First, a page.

Advertisement
Browse Subject Areas
?

Click through the PLOS taxonomy to find articles in your field.

For more information about PLOS Subject Areas, click here.

  • Loading metrics

Early Discharge in Low-Risk Patients Hospitalized for Acute Coronary Syndromes: Feasibility, Safety and Reasons for Prolonged Length of Stay

  • Marie-Eva Laurencet,

    Affiliation Internal Medicine Division, Department of Medicine, Geneva University Hospital, Geneva, Switzerland

  • François Girardin,

    Affiliations Division of Clinical Pharmacology and Toxicology, Department of Anesthesiology, Clinical Pharmacology and Toxicology Intensive Care, Geneva University Hospitals and University of Geneva, Geneva, Switzerland, Medical Direction, Geneva University Hospitals and University of Geneva, Geneva, Switzerland

  • Fabio Rigamonti,

    Affiliation Cardiology Division, Department of Medicine, Geneva University Hospital, Geneva, Switzerland

  • Anne Bevand,

    Affiliation Cardiology Division, Department of Medicine, Geneva University Hospital, Geneva, Switzerland

  • Philippe Meyer,

    Affiliation Cardiology Division, Department of Medicine, Geneva University Hospital, Geneva, Switzerland

  • David Carballo,

    Affiliation Cardiology Division, Department of Medicine, Geneva University Hospital, Geneva, Switzerland

  • Marco Roffi,

    Affiliation Cardiology Division, Department of Medicine, Geneva University Hospital, Geneva, Switzerland

  • Stéphane Noble,

    Affiliation Cardiology Division, Department of Medicine, Geneva University Hospital, Geneva, Switzerland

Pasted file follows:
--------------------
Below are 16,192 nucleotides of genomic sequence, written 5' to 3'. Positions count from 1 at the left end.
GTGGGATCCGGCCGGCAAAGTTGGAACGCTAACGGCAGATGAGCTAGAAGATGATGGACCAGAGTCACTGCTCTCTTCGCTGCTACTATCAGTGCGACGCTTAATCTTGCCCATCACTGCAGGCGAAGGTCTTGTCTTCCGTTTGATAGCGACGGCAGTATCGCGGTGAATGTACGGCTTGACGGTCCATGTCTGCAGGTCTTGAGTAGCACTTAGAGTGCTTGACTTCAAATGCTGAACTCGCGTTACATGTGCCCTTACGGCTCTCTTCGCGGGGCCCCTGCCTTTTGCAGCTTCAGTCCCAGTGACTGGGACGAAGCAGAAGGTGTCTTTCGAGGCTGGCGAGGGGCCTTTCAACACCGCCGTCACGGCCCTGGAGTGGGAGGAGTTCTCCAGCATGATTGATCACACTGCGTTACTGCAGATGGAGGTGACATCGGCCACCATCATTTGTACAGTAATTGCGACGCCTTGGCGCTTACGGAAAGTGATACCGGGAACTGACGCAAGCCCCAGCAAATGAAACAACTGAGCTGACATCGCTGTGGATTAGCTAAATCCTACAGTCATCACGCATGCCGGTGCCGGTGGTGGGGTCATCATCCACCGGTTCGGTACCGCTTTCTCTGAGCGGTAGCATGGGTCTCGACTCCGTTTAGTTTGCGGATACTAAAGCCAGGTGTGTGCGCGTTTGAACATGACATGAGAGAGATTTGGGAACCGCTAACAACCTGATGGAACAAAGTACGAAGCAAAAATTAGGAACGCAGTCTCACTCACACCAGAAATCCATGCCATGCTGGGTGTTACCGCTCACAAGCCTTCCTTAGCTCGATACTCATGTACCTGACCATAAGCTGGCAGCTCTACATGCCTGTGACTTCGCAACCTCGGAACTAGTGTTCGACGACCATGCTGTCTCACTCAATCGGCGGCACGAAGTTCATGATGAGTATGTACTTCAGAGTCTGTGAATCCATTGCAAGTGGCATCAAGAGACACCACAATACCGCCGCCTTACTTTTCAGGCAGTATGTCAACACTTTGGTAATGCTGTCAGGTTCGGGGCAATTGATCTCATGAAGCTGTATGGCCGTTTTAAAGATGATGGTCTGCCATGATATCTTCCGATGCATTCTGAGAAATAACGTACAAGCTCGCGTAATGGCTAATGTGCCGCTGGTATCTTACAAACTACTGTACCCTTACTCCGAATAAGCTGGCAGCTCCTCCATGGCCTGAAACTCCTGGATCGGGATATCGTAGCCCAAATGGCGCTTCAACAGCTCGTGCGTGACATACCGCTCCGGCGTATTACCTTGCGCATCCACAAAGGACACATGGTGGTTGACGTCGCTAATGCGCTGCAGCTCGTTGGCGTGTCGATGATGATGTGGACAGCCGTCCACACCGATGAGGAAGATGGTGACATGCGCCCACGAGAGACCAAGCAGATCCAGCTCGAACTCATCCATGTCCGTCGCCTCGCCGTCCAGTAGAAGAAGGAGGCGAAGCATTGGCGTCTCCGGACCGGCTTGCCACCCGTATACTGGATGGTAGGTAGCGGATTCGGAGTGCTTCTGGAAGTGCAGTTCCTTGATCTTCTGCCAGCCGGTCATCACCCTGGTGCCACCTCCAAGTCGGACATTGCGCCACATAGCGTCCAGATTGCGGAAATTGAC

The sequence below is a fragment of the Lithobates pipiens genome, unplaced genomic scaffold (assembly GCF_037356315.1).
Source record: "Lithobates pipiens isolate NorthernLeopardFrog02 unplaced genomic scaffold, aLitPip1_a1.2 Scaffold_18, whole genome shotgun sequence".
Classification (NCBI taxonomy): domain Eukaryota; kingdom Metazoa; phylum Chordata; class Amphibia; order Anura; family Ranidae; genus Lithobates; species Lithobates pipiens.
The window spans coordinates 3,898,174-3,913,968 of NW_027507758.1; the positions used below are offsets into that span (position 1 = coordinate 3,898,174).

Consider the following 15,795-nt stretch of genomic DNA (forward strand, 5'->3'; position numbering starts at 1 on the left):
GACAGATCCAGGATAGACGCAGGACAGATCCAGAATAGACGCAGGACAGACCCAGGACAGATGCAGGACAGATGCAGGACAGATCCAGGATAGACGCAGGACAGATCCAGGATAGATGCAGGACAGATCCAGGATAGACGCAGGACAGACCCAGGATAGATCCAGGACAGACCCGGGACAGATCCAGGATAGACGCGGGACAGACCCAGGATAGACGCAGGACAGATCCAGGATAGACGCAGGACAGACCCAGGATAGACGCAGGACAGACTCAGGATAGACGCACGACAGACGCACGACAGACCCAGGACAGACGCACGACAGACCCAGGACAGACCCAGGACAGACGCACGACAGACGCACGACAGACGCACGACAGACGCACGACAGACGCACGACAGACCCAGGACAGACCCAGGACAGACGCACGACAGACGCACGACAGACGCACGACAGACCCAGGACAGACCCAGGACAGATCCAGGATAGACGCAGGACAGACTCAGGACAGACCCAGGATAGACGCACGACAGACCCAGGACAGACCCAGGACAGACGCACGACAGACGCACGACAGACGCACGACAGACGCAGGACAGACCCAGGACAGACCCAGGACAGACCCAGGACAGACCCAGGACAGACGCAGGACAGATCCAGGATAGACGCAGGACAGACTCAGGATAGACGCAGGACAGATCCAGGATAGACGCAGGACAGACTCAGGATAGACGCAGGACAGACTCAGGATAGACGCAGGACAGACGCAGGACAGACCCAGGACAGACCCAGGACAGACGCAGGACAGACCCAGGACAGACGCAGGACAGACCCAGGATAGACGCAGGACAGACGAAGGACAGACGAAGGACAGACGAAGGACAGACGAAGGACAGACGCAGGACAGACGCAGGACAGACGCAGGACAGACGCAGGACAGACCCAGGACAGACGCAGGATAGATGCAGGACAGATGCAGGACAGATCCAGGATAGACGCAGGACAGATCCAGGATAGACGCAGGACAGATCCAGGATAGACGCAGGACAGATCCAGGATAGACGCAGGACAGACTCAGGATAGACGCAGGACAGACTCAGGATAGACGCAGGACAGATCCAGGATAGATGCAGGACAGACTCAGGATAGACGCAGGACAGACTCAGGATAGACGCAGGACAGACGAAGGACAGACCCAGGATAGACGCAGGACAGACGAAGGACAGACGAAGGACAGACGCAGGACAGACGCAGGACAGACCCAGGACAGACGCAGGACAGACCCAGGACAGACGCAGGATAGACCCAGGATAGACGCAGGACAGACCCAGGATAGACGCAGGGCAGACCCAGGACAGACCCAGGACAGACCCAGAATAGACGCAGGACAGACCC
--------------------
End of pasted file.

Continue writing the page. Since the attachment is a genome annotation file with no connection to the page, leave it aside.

• François Mach ,

    Contributed equally to this work with: François Mach, Baris Gencer

    Affiliation Cardiology Division, Department of Medicine, Geneva University Hospital, Geneva, Switzerland

  • Baris Gencer

    Contributed equally to this work with: François Mach, Baris Gencer

    baris.gencer@hcuge.ch

    Affiliation Cardiology Division, Department of Medicine, Geneva University Hospital, Geneva, Switzerland

Early Discharge in Low-Risk Patients Hospitalized for Acute Coronary Syndromes: Feasibility, Safety and Reasons for Prolonged Length of Stay

  • Marie-Eva Laurencet, 
  • François Girardin, 
  • Fabio Rigamonti, 
  • Anne Bevand, 
  • Philippe Meyer, 
  • David Carballo, 
  • Marco Roffi, 
  • Stéphane Noble, 
  • François Mach, 
  • Baris Gencer
PLOS
x

Abstract

Introduction

Length of hospital stay (LHS) is an indicator of clinical effectiveness. Early hospital discharge (≤72 hours) is recommended in patients with acute coronary syndromes (ACS) at low risk of complications, but reasons for prolonged LHS poorly reported.

Methods

We collected data of ACS patients hospitalized at the Geneva University Hospitals from 1st July 2013 to 30th June 2015 and used the Zwolle index score to identify patients at low risk (≤ 3 points). We assessed the proportion of eligible patients who were successfully discharged within 72 hours and the reasons for prolonged LHS. Outcomes were defined as adherence to recommended therapies, major adverse events at 30 days and patients' satisfaction using a Likert-scale patient-reported questionnaire.

Results

Among 370 patients with ACS, 255 (68.9%) were at low-risk of complications but only 128 (50.2%)were eligible for early discharge, because of other clinical reasons for prolonged LHS (e.g. staged coronary revascularization, cardiac monitoring) in 127 patients (49.8%). Of the latter, only 45 (35.2%) benefitted from an early discharge. Reasons for delay in discharge in the remaining 83 patients (51.2%) were mainly due to delays in additional investigations, titration of medical therapy, admission or discharge during weekends. In the early discharge group, at 30 days, only one patient (2.2%) had an adverse event (minor bleeding), 97% of patients were satisfied by the medical care.

Conclusion

Early discharge was successfully achieved in one third of eligible ACS patients at low risk of complications and appeared sufficiently safe while being overall appreciated by the patients.